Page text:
Tuesday, January 10, 2017

Stuart Little Adoption Movie Review

Eleanor and Frederick Little have gone to an orphanage, hoping to adopt a child to be a brother to their young son George. They are surprised to find that they fall in love with an anthropomorphic mouse named Stuart. Wise and kind, Stuart warms the Littles’ hearts, and they decide to take him to their home. While their extended family is largely supportive, George refuses to accept Stuart as a brother, and the family cat, Snowbell, sets plans in motion to have Stuart removed from the home. Although George eventually calls Stuart a brother, Snowbell contacts a gang of criminal cats who hire two mice to pretend to be Stuart’s parents. They explain that they gave Stuart up for adoption because of their poverty, but say that now, they have come to reclaim him. The Littles somberly let Stuart go, believing that he will be better with his supposed parents. Shortly after Stuart leaves, the Littles learn that Stuart’s birthparents died years ago. Realizing that they have been tricked into turning Stuart over to kidnappers, they set off to find him. Stuart realizes his predicament as well, but when he returns home, the Little house is empty except for Snowbell. Snowbell sends Stuart away again, telling him that the Littles are much happier without him. Eventually, Snowbell has a change of heart. He and Stuart help each other escape from the gang of cats that are now after both of them, and they return to the Little home where they can now begin their lives as a happy family.


The Adoption Connection

The Littles adopt Stuart; although they and their extended family embrace him, their son George (and their pet) are initially very unhappy to have Stuart in their family. Stuart knows nothing about his birth parents, and expresses a loneliness for them. The Littles try to learn about them for him. In a development similar to Annie, Stuart is kidnapped by two adults pretending to be his long-lost parents.  

Strong Points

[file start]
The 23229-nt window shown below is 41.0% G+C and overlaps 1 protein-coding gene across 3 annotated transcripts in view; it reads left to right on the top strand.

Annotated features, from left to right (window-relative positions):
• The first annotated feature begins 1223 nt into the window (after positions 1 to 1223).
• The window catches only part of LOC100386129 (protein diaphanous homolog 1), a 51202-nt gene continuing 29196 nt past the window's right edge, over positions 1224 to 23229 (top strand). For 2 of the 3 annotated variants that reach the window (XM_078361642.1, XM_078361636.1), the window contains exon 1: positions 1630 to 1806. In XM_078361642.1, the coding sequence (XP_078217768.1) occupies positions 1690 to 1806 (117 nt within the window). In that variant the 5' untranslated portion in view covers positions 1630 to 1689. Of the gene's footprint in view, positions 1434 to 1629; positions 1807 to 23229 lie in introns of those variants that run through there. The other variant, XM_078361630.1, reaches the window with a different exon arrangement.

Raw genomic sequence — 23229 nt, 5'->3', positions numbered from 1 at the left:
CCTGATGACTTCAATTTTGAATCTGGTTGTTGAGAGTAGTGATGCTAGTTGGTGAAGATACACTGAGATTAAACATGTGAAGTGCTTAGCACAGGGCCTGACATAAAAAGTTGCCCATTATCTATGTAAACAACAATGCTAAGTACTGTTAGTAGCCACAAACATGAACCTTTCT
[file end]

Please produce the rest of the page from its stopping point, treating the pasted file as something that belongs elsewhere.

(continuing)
Stuart is consistently positive; he is loved by the Littles, and is eventually embraced by the whole family.

Snowbell eventually declares that family doesn’t have to look alike.


Stuart’s adoption from the orphanage by a family who had met him only minutes earlier isn’t how adoption typically works in the US, and could confuse some younger viewers. I also noticed that the adoption agency did not make any home visits to the Little home; had they done so, they probably would not have placed a mouse in a home with a pet cat.

Some viewers could be triggered when Stuart is effectively kidnapped from his adoptive family by people pretending to be his birthparents. This could touch on issues of longing for absent birthparents, and it could also touch on fears of being abducted by birthparents. It’s also concerning how quickly the Littles handed him over, without even any official notice.

George is initially unkind to Stuart, saying that Stuart is not his brother. He only seems to come around when Stuart performs well in a race.

The orphanage director, Mrs. Keeper, cautions the Littles that adoption outside of the species rarely works out.

Snowbell seems to intend to let Stuart drown.

After Stuart is rejected by George, he asks the Littles about his birth family; Mrs. Little’s initial reaction is to tearfully bemoan the fact that Stuart must hate her and her husband. Their feelings are believable and eventually they do look for the information that Stuart is missing, but I wish their first reaction to him asking about his birthfamily wasn’t quite so negative.

Stuart’s imposter birthparents tell the Littles that, although Stuart might feel like part of their family, he actually is not.

Stuart takes responsibility for the feelings of his adoptive brother and adoptive parents. When he believes he is living with his birthparents, he promises that he will take care of them.


Although Mr. and Mrs. Little do love Stuart, there’s a lot of concerning stuff here. His brother rejects him. The family pet tries to get him killed by mobsters. Stuart is kidnapped by people posing as his birthparents. We learn that Stuart’s actual birthparents were killed when they were crushed by cans in a grocery accident. Stuart’s adoption agency places him without even visiting the home, and this puts Stuart in danger. Although this could be a lighthearted film for some viewers, it’s probably a safe one to skip for most adoptive families.

Questions for Discussion

What makes family, family?

Why did George eventually change his mind about Stuart? Why did Snowbell?

In what ways was Stuart’s adoption like your adoption? In which ways was it different? 

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